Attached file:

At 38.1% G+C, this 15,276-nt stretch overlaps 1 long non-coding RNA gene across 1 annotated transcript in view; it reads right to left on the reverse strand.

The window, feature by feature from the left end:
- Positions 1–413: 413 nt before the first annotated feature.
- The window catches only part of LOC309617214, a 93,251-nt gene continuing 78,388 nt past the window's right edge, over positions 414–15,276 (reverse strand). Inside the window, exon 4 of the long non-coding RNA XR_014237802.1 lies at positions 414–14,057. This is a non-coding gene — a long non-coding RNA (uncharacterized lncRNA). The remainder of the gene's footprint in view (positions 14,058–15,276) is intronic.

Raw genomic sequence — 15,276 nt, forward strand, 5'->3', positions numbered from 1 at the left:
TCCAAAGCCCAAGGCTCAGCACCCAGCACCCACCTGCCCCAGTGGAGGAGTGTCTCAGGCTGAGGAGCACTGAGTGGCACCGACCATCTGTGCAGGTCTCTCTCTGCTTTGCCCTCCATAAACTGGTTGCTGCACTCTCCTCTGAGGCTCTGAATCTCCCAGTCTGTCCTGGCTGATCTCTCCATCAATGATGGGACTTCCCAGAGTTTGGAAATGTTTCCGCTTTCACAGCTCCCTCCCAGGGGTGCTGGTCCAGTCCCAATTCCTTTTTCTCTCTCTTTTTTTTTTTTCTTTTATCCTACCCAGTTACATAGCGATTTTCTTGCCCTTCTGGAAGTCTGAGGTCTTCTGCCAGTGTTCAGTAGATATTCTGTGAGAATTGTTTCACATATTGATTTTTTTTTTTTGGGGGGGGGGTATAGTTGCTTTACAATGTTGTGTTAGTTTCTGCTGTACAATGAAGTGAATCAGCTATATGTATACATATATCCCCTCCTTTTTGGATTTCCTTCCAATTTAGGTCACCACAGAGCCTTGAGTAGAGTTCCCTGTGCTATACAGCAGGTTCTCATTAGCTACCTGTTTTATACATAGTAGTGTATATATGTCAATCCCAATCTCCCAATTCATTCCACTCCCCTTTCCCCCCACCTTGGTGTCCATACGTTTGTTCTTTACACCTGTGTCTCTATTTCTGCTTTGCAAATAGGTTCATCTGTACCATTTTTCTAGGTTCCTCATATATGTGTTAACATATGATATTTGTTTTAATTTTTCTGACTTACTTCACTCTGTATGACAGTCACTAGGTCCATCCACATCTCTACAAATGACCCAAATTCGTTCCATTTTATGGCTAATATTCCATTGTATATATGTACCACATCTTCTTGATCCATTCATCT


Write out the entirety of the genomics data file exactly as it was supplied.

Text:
At 38.1% G+C, this 15,276-nt stretch overlaps 1 long non-coding RNA gene across 1 annotated transcript in view; it reads right to left on the reverse strand.

The window, feature by feature from the left end:
- Positions 1–413: 413 nt before the first annotated feature.
- The window catches only part of LOC309617214, a 93,251-nt gene continuing 78,388 nt past the window's right edge, over positions 414–15,276 (reverse strand). Inside the window, exon 4 of the long non-coding RNA XR_014237802.1 lies at positions 414–14,057. This is a non-coding gene — a long non-coding RNA (uncharacterized lncRNA). The remainder of the gene's footprint in view (positions 14,058–15,276) is intronic.

Raw genomic sequence — 15,276 nt, forward strand, 5'->3', positions numbered from 1 at the left:
TCCAAAGCCCAAGGCTCAGCACCCAGCACCCACCTGCCCCAGTGGAGGAGTGTCTCAGGCTGAGGAGCACTGAGTGGCACCGACCATCTGTGCAGGTCTCTCTCTGCTTTGCCCTCCATAAACTGGTTGCTGCACTCTCCTCTGAGGCTCTGAATCTCCCAGTCTGTCCTGGCTGATCTCTCCATCAATGATGGGACTTCCCAGAGTTTGGAAATGTTTCCGCTTTCACAGCTCCCTCCCAGGGGTGCTGGTCCAGTCCCAATTCCTTTTTCTCTCTCTTTTTTTTTTTTCTTTTATCCTACCCAGTTACATAGCGATTTTCTTGCCCTTCTGGAAGTCTGAGGTCTTCTGCCAGTGTTCAGTAGATATTCTGTGAGAATTGTTTCACATATTGATTTTTTTTTTTTGGGGGGGGGGTATAGTTGCTTTACAATGTTGTGTTAGTTTCTGCTGTACAATGAAGTGAATCAGCTATATGTATACATATATCCCCTCCTTTTTGGATTTCCTTCCAATTTAGGTCACCACAGAGCCTTGAGTAGAGTTCCCTGTGCTATACAGCAGGTTCTCATTAGCTACCTGTTTTATACATAGTAGTGTATATATGTCAATCCCAATCTCCCAATTCATTCCACTCCCCTTTCCCCCCACCTTGGTGTCCATACGTTTGTTCTTTACACCTGTGTCTCTATTTCTGCTTTGCAAATAGGTTCATCTGTACCATTTTTCTAGGTTCCTCATATATGTGTTAACATATGATATTTGTTTTAATTTTTCTGACTTACTTCACTCTGTATGACAGTCACTAGGTCCATCCACATCTCTACAAATGACCCAAATTCGTTCCATTTTATGGCTAATATTCCATTGTATATATGTACCACATCTTCTTGATCCATTCATCT